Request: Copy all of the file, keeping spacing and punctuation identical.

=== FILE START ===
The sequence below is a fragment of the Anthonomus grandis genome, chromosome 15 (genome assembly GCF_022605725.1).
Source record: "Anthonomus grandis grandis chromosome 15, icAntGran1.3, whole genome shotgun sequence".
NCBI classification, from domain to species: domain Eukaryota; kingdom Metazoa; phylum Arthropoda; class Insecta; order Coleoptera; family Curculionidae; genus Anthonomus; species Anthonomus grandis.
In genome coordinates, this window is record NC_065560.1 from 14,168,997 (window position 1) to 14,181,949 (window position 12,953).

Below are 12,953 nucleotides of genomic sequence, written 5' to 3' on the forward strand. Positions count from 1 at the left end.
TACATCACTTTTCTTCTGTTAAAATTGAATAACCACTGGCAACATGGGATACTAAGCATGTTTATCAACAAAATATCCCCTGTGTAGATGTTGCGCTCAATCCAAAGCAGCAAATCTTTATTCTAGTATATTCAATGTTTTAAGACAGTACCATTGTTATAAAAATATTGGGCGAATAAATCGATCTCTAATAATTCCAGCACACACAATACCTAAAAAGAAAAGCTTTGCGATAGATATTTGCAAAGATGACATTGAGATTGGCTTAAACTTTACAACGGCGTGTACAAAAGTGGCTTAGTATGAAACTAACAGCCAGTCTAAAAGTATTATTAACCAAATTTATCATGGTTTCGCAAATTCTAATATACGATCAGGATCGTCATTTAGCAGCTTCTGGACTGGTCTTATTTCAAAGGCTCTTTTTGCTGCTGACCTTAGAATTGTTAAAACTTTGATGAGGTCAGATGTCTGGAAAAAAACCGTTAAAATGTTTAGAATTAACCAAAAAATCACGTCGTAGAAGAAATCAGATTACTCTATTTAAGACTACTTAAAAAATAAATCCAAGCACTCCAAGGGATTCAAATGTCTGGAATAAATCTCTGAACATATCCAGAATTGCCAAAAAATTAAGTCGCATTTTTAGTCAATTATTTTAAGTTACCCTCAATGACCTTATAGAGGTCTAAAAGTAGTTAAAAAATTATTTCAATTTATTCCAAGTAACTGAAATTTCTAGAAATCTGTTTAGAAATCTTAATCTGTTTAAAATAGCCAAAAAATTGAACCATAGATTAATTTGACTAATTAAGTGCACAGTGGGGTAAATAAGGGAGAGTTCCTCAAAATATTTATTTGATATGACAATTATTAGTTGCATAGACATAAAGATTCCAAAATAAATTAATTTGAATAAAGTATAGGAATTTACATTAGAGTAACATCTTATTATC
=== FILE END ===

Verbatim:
The sequence below is a fragment of the Anthonomus grandis genome, chromosome 15 (genome assembly GCF_022605725.1).
Source record: "Anthonomus grandis grandis chromosome 15, icAntGran1.3, whole genome shotgun sequence".
NCBI classification, from domain to species: domain Eukaryota; kingdom Metazoa; phylum Arthropoda; class Insecta; order Coleoptera; family Curculionidae; genus Anthonomus; species Anthonomus grandis.
In genome coordinates, this window is record NC_065560.1 from 14,168,997 (window position 1) to 14,181,949 (window position 12,953).

Below are 12,953 nucleotides of genomic sequence, written 5' to 3' on the forward strand. Positions count from 1 at the left end.
TACATCACTTTTCTTCTGTTAAAATTGAATAACCACTGGCAACATGGGATACTAAGCATGTTTATCAACAAAATATCCCCTGTGTAGATGTTGCGCTCAATCCAAAGCAGCAAATCTTTATTCTAGTATATTCAATGTTTTAAGACAGTACCATTGTTATAAAAATATTGGGCGAATAAATCGATCTCTAATAATTCCAGCACACACAATACCTAAAAAGAAAAGCTTTGCGATAGATATTTGCAAAGATGACATTGAGATTGGCTTAAACTTTACAACGGCGTGTACAAAAGTGGCTTAGTATGAAACTAACAGCCAGTCTAAAAGTATTATTAACCAAATTTATCATGGTTTCGCAAATTCTAATATACGATCAGGATCGTCATTTAGCAGCTTCTGGACTGGTCTTATTTCAAAGGCTCTTTTTGCTGCTGACCTTAGAATTGTTAAAACTTTGATGAGGTCAGATGTCTGGAAAAAAACCGTTAAAATGTTTAGAATTAACCAAAAAATCACGTCGTAGAAGAAATCAGATTACTCTATTTAAGACTACTTAAAAAATAAATCCAAGCACTCCAAGGGATTCAAATGTCTGGAATAAATCTCTGAACATATCCAGAATTGCCAAAAAATTAAGTCGCATTTTTAGTCAATTATTTTAAGTTACCCTCAATGACCTTATAGAGGTCTAAAAGTAGTTAAAAAATTATTTCAATTTATTCCAAGTAACTGAAATTTCTAGAAATCTGTTTAGAAATCTTAATCTGTTTAAAATAGCCAAAAAATTGAACCATAGATTAATTTGACTAATTAAGTGCACAGTGGGGTAAATAAGGGAGAGTTCCTCAAAATATTTATTTGATATGACAATTATTAGTTGCATAGACATAAAGATTCCAAAATAAATTAATTTGAATAAAGTATAGGAATTTACATTAGAGTAACATCTTATTATC